Inclusive Education: Barriers and Solutions


If viewed as a product, inclusive education represents the victory over all types of barriers that try to block it during the implementation. If viewed as a process, inclusive education is a powerful instrument capable of transforming an educational system, gradually turning it from exclusionary to inclusive. In both views, we can note the presence of all educational aspects that need to be either maintained or improved, the visibility of the barriers that need to be overcome.

For almost two decades, – considering 1994 the year in which, in Brazil, the first attempts of implementation of the concept of inclusive schools were undertaken by isolated and, sometimes, precariously instructed actions – I have heard criticisms and compliments with respect to inclusive education, equally as a product and as a process. In the same period, I have witnessed or learned of successful, partially successful and totally failed experiences. To which barriers could we assign this partial or total failure?

After observing and studying written or oral accounts of these experiences and comparing them to the ones I have directly lived through my job as a consultant on inclusive education, I offer the following suggestions, considering that the barriers can be both of quantitative and qualitative nature: 

1) The quantitative barriers refer to the limited scope of the actions that attempt to implement inclusive education in ordinary schools, public and private, existing in all municipalities of the country. This limitation reveals the fact that most of the funding directed to education is being used for other purposes. Solution: Raise the political will of leaders and managers in all regions of Brazil, in the sense of making the whole educational system more inclusive. 

2) The qualitative barriers refer to the inadequacy of teaching and administrative practices carried out in ordinary schools that were chosen or are being chosen to become inclusive. Solution: Imbue these practices with the following principles: (A) Singularity. Each student is unique; in this sense, the school needs to set individualized goals along with the student and/or his family. (B) Multiple Intelligences. The teacher, when teaching the content of their discipline, needs to stimulate and use each student’s entire brain. (C) Learning style. The teacher, when preparing their lessons, needs to focus on each student’s learning peculiarities. (D) Learning evaluation. The school needs to adopt the system based on selfhood (to compare the assessment of each student with other assessments of the same student, not of other students), on continuity (all classes serve as evidence of learning) and on inclusiveness (assessments should help to include and not to exclude the student). (E) Coherence. The whole school needs to adopt inclusive attitudes: teachers and staff must undergo periodic training on inclusive education.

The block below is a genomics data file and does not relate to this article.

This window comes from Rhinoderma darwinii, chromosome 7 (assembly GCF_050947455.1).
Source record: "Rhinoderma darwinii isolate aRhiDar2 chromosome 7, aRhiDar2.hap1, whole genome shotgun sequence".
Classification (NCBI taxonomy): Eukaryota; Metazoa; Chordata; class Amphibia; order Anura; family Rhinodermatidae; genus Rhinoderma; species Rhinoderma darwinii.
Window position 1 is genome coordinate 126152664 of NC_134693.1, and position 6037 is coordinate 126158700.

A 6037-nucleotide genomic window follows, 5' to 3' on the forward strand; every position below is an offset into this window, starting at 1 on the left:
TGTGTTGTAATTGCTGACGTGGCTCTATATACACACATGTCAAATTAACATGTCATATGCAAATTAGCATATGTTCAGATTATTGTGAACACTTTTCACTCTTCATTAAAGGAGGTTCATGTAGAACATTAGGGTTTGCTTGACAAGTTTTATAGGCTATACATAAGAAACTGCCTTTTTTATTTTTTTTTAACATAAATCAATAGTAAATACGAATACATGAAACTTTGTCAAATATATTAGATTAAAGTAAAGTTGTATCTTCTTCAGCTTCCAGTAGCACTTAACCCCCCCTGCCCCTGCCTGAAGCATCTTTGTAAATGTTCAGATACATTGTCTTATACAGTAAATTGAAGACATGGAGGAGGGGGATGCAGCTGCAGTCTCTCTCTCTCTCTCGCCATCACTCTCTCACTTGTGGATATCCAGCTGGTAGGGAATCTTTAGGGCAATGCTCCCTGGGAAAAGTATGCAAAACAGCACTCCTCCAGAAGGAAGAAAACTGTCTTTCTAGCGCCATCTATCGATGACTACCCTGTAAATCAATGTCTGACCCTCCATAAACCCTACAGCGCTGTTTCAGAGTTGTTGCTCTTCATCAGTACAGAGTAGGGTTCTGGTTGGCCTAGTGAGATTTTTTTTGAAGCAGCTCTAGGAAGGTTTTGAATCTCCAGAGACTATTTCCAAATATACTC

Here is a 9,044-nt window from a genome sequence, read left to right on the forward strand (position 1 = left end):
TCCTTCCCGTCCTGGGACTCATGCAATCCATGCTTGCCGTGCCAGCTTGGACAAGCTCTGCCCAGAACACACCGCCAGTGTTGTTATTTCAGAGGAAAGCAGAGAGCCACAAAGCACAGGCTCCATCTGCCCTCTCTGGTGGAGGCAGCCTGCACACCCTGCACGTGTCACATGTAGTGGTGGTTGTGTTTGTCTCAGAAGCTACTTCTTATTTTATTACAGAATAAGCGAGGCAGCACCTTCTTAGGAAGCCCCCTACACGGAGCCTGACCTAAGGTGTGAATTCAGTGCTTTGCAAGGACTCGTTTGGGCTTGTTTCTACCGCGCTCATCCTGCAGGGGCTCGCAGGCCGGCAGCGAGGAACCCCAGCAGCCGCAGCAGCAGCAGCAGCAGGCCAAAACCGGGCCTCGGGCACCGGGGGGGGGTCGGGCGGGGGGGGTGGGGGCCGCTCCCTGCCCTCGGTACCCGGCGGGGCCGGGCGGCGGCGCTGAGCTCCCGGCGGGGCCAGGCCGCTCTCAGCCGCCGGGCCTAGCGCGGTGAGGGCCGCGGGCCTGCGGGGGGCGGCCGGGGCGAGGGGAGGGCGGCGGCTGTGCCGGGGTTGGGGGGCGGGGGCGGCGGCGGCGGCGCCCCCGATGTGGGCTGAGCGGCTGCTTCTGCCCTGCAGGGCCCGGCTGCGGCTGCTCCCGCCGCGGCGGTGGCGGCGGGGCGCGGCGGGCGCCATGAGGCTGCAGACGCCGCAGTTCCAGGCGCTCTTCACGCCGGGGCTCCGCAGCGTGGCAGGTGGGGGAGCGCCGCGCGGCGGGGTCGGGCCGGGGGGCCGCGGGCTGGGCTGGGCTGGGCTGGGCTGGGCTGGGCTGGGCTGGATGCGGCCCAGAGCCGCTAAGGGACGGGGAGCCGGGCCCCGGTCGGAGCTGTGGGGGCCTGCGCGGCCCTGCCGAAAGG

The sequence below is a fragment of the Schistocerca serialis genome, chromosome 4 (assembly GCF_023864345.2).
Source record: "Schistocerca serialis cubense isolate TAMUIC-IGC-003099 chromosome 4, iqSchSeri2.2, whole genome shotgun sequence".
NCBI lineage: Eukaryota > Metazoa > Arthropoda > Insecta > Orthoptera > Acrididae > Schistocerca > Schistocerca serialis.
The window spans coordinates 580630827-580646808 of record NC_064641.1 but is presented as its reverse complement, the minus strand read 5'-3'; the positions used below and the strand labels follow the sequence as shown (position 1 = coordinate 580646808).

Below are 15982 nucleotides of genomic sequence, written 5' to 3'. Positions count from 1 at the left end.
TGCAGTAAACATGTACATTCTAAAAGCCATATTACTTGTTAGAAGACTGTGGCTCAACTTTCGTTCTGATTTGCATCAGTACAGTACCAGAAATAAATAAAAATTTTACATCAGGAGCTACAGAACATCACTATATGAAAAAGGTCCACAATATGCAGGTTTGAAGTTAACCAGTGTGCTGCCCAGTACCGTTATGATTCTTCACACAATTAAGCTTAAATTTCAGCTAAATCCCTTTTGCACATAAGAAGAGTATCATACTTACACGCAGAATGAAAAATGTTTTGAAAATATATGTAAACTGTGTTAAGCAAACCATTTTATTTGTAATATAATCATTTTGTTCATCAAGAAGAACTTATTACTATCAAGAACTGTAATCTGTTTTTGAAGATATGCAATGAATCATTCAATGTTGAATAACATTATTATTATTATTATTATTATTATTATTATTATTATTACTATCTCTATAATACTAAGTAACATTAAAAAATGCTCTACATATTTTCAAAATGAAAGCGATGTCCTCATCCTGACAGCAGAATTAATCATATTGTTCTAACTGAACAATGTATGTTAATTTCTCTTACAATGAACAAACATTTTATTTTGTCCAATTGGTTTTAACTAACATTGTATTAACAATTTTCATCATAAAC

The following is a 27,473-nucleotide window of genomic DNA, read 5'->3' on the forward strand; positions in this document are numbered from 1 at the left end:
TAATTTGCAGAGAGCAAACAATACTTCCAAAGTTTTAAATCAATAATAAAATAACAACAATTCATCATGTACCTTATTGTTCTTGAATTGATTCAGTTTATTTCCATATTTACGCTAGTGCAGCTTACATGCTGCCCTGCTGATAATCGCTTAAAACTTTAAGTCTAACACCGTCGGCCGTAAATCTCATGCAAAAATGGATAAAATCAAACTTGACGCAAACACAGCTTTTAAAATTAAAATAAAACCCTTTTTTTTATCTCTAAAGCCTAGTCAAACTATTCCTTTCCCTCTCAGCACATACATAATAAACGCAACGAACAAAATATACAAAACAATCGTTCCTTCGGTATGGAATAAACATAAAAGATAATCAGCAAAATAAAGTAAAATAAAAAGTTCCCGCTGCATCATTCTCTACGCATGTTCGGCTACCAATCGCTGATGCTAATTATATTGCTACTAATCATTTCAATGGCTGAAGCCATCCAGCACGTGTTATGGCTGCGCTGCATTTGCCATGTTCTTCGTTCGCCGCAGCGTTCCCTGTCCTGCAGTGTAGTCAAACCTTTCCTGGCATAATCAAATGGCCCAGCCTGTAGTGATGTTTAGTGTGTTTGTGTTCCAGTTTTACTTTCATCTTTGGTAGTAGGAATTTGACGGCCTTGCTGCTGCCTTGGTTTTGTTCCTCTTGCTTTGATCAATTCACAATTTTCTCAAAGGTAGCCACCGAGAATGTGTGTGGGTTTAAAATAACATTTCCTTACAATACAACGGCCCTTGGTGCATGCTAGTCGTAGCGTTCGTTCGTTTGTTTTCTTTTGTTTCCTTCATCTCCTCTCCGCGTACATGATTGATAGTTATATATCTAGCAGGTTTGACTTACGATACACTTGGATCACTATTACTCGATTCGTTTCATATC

Romeu Kazumi Sassaki is a consultant on inclusive education, activist in rights of the disabled person and author of the book "Inclusion: Building a society for all". This article was originally published at the Incluir magazine, São Paulo, n. 12, july/august 2011, pg. 53.
©Rodrigo Mendes Institute. Creative Commons License BY-NC-ND 2.5. The copying, distribution and transmission of this work are free, under the following conditions: You must credit the work as authored by Romeu Kazumi Sassaki and licensed by Rodrigo Mendes Institute; the use for commercial purposes is forbidden; the change, transformation or building upon this work is forbidden, except with express permission of the licensor.

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